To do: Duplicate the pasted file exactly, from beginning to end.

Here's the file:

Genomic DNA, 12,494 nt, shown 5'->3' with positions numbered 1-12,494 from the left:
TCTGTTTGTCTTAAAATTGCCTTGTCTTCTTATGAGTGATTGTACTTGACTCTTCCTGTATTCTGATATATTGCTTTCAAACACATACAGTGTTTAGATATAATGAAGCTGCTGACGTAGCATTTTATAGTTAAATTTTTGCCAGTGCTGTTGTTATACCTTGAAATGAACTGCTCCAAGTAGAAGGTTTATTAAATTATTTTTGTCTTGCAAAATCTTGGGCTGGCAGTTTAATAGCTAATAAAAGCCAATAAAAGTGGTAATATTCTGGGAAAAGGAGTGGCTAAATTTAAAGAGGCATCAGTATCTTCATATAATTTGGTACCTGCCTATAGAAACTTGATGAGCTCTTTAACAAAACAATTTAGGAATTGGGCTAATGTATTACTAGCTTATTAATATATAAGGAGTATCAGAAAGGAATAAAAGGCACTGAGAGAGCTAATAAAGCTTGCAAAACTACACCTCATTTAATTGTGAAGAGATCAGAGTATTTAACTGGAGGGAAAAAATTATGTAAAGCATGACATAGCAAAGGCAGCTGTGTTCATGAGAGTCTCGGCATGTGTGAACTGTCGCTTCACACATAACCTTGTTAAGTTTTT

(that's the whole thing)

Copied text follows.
Genomic DNA, 12,494 nt, shown 5'->3' with positions numbered 1-12,494 from the left:
TCTGTTTGTCTTAAAATTGCCTTGTCTTCTTATGAGTGATTGTACTTGACTCTTCCTGTATTCTGATATATTGCTTTCAAACACATACAGTGTTTAGATATAATGAAGCTGCTGACGTAGCATTTTATAGTTAAATTTTTGCCAGTGCTGTTGTTATACCTTGAAATGAACTGCTCCAAGTAGAAGGTTTATTAAATTATTTTTGTCTTGCAAAATCTTGGGCTGGCAGTTTAATAGCTAATAAAAGCCAATAAAAGTGGTAATATTCTGGGAAAAGGAGTGGCTAAATTTAAAGAGGCATCAGTATCTTCATATAATTTGGTACCTGCCTATAGAAACTTGATGAGCTCTTTAACAAAACAATTTAGGAATTGGGCTAATGTATTACTAGCTTATTAATATATAAGGAGTATCAGAAAGGAATAAAAGGCACTGAGAGAGCTAATAAAGCTTGCAAAACTACACCTCATTTAATTGTGAAGAGATCAGAGTATTTAACTGGAGGGAAAAAATTATGTAAAGCATGACATAGCAAAGGCAGCTGTGTTCATGAGAGTCTCGGCATGTGTGAACTGTCGCTTCACACATAACCTTGTTAAGTTTTT